The Director of the Centers for Disease Control and Prevention (CDC) has a remarkably different view of when Americans can expect a coronavirus vaccine to be ready for the general public than what President Donald Trump has been telling them.
As recently as Tuesday night Trump claimed "we’re within weeks of getting it. You know, could be three weeks, four weeks, but we think we have it."
Dr. Robert Redfield Wednesday told a Senate committee a coronavirus vaccine would not be "generally available to the American public" until "probably" the "late second quarter, third quarter 2021," meaning around late spring or the summer of next year.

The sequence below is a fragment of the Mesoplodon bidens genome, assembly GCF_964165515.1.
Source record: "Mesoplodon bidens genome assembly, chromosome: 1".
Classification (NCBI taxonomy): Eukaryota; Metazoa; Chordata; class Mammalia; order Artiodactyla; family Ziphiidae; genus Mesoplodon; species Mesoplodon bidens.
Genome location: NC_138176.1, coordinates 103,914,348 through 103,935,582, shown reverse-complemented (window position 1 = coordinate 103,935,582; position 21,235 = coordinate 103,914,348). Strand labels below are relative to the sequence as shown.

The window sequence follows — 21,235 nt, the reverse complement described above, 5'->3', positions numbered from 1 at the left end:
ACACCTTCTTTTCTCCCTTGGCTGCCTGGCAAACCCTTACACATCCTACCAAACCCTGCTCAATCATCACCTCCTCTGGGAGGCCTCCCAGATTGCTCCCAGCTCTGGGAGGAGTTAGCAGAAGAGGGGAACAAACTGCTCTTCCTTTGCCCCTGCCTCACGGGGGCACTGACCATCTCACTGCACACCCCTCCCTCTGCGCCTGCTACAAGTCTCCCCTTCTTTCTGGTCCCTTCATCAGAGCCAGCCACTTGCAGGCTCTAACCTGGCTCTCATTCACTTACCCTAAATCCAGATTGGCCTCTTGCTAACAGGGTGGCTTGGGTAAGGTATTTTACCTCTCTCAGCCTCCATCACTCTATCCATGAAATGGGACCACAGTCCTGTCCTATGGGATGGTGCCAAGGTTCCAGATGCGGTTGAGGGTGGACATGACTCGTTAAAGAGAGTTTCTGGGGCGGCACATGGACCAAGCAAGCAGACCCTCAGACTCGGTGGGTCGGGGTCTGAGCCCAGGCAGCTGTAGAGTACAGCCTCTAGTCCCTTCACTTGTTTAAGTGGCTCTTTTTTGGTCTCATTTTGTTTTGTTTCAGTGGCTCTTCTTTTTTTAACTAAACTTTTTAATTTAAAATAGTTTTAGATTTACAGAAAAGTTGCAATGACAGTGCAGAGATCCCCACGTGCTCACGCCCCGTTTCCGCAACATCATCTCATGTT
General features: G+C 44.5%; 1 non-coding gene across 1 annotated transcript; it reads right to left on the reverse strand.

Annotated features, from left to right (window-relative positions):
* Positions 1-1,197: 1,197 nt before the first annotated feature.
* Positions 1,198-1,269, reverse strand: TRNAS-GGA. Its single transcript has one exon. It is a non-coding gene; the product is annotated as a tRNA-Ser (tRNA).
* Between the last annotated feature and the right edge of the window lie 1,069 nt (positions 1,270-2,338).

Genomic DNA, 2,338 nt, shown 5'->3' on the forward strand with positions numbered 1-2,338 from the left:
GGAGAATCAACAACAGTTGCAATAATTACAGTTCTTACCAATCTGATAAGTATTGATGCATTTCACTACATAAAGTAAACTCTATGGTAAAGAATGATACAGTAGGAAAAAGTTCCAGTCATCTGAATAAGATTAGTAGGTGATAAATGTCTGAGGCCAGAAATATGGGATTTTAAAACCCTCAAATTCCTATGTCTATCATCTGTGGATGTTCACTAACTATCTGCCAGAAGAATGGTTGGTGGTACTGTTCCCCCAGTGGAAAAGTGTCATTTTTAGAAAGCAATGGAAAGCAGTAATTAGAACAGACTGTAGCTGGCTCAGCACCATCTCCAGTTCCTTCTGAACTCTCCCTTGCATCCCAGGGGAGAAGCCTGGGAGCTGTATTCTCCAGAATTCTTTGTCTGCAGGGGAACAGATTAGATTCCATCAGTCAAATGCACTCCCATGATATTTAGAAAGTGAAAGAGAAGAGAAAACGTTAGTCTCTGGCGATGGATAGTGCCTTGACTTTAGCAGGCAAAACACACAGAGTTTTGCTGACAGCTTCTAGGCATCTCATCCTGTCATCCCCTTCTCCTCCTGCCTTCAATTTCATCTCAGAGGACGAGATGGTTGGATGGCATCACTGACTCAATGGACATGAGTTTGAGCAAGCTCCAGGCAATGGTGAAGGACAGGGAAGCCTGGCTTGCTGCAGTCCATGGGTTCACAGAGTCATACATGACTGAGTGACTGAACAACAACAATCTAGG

He did say a coronavirus vaccine would be initially available in "very limited supply" in November or December, still farther out than what Trump has been touting. It would "have to be prioritized," Redfield added, for "first responders and those at greater risk for death."
A seemingly different timetable than has been presented by the president https://t.co/HlhY5wl0Xt— Jonathan Lemire (@Jonathan Lemire)1600270126.0
Redfield also said there are about 80 million Americans with "significant comorbidities that put themselves at risk." It's unclear if he was blaming those people for their diseases.
Sen. Kennedy: When do you think we'll have a vaccine ready for the public? CDC Dir. Redfield: Vaccine initially av… https://t.co/6YGOzF8IpP— NBC News (@NBC News)1600271552.0